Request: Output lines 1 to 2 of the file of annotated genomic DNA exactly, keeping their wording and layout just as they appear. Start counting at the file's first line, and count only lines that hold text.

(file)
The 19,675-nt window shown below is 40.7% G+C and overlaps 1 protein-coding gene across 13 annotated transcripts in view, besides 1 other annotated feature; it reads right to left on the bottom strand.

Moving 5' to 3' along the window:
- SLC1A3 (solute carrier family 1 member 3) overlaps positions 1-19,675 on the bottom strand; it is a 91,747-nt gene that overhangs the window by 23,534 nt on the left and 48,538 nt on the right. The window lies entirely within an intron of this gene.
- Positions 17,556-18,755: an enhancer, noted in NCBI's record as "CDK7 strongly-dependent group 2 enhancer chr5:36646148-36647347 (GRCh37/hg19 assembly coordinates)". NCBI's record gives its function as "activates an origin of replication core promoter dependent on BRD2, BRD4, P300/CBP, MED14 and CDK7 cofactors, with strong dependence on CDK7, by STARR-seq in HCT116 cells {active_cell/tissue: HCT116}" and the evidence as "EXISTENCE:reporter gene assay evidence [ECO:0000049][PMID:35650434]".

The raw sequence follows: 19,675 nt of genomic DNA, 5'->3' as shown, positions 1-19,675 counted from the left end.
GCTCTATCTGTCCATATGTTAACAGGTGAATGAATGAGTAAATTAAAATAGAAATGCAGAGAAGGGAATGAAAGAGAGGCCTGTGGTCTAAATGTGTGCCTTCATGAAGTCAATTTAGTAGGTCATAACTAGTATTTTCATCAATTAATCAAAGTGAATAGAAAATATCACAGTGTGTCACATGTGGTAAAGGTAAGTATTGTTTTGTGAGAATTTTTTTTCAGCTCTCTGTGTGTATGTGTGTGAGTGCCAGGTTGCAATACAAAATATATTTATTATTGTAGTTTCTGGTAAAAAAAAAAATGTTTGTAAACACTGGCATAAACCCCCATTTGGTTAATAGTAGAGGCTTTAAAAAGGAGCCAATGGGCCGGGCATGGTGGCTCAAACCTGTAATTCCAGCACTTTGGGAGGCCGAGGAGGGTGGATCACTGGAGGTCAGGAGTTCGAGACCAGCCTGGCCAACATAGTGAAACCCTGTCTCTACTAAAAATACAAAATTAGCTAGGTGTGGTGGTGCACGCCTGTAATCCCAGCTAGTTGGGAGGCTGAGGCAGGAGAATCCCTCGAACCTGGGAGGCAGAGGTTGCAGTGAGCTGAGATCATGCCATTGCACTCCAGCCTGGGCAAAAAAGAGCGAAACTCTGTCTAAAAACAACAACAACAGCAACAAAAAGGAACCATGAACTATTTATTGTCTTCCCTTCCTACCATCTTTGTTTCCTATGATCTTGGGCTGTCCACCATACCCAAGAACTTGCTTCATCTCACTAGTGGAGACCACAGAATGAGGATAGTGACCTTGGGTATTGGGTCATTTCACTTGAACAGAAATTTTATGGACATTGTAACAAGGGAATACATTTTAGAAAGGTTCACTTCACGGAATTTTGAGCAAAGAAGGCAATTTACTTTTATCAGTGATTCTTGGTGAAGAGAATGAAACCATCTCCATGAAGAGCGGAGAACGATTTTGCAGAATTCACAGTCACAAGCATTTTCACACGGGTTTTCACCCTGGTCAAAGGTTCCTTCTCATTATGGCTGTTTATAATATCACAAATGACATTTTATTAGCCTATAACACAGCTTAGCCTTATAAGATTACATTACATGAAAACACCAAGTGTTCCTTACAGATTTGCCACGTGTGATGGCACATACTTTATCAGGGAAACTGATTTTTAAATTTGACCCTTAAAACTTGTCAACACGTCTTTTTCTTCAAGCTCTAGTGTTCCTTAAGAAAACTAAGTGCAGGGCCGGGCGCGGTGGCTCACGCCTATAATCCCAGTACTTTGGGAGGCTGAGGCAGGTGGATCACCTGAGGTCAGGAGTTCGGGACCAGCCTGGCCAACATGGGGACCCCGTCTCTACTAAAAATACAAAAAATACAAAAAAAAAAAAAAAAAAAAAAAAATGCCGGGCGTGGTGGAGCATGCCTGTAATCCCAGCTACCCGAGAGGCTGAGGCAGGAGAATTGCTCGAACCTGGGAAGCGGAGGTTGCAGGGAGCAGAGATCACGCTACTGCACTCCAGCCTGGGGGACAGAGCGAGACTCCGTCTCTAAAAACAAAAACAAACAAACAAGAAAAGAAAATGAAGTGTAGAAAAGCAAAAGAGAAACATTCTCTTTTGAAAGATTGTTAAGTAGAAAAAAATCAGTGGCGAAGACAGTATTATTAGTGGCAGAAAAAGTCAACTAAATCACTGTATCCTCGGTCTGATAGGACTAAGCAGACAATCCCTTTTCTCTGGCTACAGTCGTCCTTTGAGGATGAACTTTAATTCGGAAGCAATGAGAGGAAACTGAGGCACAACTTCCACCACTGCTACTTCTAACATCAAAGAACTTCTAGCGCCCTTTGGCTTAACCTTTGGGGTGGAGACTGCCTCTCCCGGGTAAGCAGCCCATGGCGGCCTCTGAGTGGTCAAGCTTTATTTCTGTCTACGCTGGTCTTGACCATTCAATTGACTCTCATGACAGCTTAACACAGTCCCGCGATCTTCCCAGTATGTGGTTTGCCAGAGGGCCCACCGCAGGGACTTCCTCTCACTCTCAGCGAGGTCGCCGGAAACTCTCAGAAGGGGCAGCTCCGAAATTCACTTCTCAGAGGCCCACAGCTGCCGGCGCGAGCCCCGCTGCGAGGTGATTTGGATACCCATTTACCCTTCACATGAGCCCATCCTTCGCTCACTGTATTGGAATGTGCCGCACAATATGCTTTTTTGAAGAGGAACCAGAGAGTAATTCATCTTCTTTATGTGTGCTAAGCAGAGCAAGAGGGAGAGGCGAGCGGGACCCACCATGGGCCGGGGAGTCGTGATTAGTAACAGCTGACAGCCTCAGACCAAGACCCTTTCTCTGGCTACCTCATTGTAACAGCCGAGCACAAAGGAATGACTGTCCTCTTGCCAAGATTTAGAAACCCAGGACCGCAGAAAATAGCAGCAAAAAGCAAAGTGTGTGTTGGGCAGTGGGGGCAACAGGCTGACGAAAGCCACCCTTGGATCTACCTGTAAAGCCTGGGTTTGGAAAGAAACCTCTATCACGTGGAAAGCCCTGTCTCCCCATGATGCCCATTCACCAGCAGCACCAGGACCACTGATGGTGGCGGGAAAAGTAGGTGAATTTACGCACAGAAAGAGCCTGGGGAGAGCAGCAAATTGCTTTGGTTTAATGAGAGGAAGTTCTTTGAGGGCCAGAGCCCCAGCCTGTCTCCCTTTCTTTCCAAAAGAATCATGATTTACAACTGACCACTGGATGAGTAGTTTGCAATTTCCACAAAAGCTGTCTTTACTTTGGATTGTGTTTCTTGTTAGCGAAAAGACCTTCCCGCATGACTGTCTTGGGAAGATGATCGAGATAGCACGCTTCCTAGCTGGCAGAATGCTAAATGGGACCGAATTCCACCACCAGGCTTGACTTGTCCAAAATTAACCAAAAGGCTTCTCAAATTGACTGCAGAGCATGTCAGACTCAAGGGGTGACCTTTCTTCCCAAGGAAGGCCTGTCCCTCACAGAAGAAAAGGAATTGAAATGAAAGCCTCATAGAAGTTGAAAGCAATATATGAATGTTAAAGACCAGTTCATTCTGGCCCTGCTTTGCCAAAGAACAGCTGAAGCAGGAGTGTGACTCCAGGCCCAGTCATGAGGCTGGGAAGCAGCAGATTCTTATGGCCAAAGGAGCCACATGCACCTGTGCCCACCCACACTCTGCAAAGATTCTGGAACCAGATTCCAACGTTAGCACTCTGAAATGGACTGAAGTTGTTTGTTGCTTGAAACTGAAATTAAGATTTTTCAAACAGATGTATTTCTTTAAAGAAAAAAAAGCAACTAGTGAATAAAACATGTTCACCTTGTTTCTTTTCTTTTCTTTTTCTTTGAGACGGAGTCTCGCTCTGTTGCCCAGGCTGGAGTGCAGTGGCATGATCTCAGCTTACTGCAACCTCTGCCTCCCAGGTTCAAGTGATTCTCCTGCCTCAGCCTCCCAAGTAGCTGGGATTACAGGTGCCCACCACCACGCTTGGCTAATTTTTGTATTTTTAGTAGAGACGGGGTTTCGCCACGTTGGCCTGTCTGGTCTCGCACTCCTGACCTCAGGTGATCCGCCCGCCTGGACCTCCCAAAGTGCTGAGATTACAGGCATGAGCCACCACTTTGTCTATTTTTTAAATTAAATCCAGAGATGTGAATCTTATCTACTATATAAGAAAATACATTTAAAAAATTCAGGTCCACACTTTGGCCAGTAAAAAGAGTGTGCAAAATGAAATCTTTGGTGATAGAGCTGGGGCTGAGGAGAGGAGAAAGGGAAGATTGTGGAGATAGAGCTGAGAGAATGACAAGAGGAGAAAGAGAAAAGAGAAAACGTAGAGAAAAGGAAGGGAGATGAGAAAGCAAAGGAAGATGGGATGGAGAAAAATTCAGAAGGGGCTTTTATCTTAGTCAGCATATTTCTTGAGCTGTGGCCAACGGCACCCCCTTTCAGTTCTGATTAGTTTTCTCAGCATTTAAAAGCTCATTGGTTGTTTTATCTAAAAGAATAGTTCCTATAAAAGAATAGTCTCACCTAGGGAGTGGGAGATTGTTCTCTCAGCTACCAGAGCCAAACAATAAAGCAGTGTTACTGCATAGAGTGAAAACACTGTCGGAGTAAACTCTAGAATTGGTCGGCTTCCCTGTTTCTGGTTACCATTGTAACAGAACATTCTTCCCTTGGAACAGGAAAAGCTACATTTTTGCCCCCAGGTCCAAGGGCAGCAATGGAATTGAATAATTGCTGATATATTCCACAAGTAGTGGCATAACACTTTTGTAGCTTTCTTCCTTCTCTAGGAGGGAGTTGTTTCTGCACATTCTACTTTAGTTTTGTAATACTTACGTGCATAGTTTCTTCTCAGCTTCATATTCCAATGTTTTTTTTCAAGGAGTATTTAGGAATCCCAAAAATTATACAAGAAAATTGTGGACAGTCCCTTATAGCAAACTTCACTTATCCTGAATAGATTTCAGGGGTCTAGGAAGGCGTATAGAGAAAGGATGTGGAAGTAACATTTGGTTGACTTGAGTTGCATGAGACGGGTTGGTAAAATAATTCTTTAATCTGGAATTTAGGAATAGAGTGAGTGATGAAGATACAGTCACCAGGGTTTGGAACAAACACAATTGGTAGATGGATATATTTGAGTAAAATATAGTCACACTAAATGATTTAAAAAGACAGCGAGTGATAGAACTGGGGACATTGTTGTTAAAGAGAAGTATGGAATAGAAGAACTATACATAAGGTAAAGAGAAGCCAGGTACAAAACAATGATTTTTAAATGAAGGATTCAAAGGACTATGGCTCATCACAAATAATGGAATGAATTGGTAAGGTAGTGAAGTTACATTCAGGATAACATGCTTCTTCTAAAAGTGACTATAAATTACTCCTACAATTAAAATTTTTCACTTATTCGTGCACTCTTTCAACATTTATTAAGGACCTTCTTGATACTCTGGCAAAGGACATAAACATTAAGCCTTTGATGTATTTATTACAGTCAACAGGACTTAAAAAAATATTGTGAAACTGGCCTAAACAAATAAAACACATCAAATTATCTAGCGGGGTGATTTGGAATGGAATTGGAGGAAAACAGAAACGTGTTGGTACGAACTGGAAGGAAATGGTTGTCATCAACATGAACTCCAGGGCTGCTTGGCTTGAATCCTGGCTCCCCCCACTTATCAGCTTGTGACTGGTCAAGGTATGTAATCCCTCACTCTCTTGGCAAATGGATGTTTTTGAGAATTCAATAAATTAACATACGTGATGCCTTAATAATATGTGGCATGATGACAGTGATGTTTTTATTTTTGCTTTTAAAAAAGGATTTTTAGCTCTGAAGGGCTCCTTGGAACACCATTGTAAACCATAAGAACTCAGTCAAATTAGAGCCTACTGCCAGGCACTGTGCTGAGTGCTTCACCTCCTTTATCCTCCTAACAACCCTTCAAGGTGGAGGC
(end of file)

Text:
The 19,675-nt window shown below is 40.7% G+C and overlaps 1 protein-coding gene across 13 annotated transcripts in view, besides 1 other annotated feature; it reads right to left on the bottom strand.

Moving 5' to 3' along the window: